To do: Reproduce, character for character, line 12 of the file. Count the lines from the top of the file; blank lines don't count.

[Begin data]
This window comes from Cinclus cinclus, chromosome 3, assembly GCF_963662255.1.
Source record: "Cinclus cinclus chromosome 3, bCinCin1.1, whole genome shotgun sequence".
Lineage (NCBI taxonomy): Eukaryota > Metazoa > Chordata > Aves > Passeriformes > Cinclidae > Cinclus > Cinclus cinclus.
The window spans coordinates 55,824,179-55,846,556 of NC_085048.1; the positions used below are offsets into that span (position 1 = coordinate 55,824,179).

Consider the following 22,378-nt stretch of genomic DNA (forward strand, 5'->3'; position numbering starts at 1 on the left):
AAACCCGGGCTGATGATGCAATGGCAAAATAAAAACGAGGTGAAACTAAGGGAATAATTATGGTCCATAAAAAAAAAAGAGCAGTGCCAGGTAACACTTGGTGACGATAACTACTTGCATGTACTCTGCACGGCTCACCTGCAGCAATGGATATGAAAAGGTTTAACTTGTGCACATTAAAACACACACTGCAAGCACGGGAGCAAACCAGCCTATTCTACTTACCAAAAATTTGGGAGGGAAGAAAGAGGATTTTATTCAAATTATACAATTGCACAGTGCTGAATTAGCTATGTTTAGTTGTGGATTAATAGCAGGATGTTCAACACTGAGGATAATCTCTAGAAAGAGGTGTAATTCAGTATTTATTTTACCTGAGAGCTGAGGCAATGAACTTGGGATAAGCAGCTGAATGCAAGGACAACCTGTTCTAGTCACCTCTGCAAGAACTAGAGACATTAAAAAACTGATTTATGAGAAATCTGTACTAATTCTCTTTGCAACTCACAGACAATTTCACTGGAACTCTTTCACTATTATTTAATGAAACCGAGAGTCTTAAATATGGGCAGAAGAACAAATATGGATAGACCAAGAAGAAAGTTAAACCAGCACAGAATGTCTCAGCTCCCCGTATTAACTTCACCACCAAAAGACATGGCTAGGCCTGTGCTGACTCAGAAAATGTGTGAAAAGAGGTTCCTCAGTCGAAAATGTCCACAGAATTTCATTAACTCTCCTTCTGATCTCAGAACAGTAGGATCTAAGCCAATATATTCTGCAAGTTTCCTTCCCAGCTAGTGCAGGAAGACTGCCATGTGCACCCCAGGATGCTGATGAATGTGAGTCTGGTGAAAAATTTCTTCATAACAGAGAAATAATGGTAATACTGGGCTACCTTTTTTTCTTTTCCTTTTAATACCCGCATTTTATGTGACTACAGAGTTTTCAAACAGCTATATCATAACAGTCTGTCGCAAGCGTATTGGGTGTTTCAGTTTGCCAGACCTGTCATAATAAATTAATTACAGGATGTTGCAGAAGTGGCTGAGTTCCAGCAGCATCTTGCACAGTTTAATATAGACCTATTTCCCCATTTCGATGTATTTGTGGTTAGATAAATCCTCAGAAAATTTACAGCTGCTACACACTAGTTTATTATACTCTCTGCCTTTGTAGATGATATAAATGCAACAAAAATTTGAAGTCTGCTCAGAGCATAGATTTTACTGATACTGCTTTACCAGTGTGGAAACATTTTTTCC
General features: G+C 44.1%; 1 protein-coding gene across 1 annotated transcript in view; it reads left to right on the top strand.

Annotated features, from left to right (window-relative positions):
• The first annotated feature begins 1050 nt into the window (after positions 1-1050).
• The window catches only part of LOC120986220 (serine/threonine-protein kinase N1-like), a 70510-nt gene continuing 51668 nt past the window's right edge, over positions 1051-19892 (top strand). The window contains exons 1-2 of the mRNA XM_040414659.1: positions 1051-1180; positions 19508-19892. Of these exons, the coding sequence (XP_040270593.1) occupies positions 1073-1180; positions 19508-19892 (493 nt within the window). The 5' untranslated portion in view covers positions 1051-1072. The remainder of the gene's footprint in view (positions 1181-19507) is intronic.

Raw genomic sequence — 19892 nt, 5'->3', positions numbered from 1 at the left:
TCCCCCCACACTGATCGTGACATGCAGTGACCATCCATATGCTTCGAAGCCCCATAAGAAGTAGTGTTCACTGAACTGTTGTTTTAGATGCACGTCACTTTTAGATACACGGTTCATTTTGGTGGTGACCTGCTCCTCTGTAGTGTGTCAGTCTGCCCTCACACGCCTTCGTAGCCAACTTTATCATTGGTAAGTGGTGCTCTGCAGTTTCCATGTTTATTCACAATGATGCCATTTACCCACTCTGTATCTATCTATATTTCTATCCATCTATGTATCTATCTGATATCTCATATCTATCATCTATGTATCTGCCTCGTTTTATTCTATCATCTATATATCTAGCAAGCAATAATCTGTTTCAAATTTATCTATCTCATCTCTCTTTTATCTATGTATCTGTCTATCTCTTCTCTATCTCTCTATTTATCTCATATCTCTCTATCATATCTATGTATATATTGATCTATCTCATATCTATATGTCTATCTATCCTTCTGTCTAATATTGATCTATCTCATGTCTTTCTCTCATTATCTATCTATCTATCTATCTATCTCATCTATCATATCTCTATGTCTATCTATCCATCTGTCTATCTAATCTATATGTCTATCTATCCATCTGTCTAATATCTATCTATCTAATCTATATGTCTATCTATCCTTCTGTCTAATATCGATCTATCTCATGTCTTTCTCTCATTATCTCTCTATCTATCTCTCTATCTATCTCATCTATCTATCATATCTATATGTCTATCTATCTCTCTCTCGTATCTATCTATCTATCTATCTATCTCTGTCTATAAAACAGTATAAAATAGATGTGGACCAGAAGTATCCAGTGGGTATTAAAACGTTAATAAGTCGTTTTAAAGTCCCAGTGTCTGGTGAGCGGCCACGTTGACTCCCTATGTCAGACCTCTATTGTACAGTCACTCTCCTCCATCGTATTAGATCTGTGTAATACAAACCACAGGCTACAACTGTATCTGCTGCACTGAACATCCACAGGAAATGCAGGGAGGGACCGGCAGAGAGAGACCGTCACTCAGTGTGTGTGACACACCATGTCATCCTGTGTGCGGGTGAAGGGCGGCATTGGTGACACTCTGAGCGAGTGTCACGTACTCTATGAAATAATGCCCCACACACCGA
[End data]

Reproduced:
TCCCCCCACACTGATCGTGACATGCAGTGACCATCCATATGCTTCGAAGCCCCATAAGAAGTAGTGTTCACTGAACTGTTGTTTTAGATGCACGTCACTTTTAGATACACGGTTCATTTTGGTGGTGACCTGCTCCTCTGTAGTGTGTCAGTCTGCCCTCACACGCCTTCGTAGCCAACTTTATCATTGGTAAGTGGTGCTCTGCAGTTTCCATGTTTATTCACAATGATGCCATTTACCCACTCTGTATCTATCTATATTTCTATCCATCTATGTATCTATCTGATATCTCATATCTATCATCTATGTATCTGCCTCGTTTTATTCTATCATCTATATATCTAGCAAGCAATAATCTGTTTCAAATTTATCTATCTCATCTCTCTTTTATCTATGTATCTGTCTATCTCTTCTCTATCTCTCTATTTATCTCATATCTCTCTATCATATCTATGTATATATTGATCTATCTCATATCTATATGTCTATCTATCCTTCTGTCTAATATTGATCTATCTCATGTCTTTCTCTCATTATCTATCTATCTATCTATCTATCTCATCTATCATATCTCTATGTCTATCTATCCATCTGTCTATCTAATCTATATGTCTATCTATCCATCTGTCTAATATCTATCTATCTAATCTATATGTCTATCTATCCTTCTGTCTAATATCGATCTATCTCATGTCTTTCTCTCATTATCTCTCTATCTATCTCTCTATCTATCTCATCTATCTATCATATCTATATGTCTATCTATCTCTCTCTCGTATCTATCTATCTATCTATCTATCTCTGTCTATAAAACAGTATAAAATAGATGTGGACCAGAAGTATCCAGTGGGTATTAAAACGTTAATAAGTCGTTTTAAAGTCCCAGTGTCTGGTGAGCGGCCACGTTGACTCCCTATGTCAGACCTCTATTGTACAGTCACTCTCCTCCATCGTATTAGATCTGTGTAATACAAACCACAGGCTACAACTGTATCTGCTGCACTGAACATCCACAGGAAATGCAGGGAGGGACCGGCAGAGAGAGACCGTCACTCAGTGTGTGTGACACACCATGTCATCCTGTGTGCGGGTGAAGGGCGGCATTGGTGACACTCTGAGCGAGTGTCACGTACTCTATGAAATAATGCCCCACACACCGA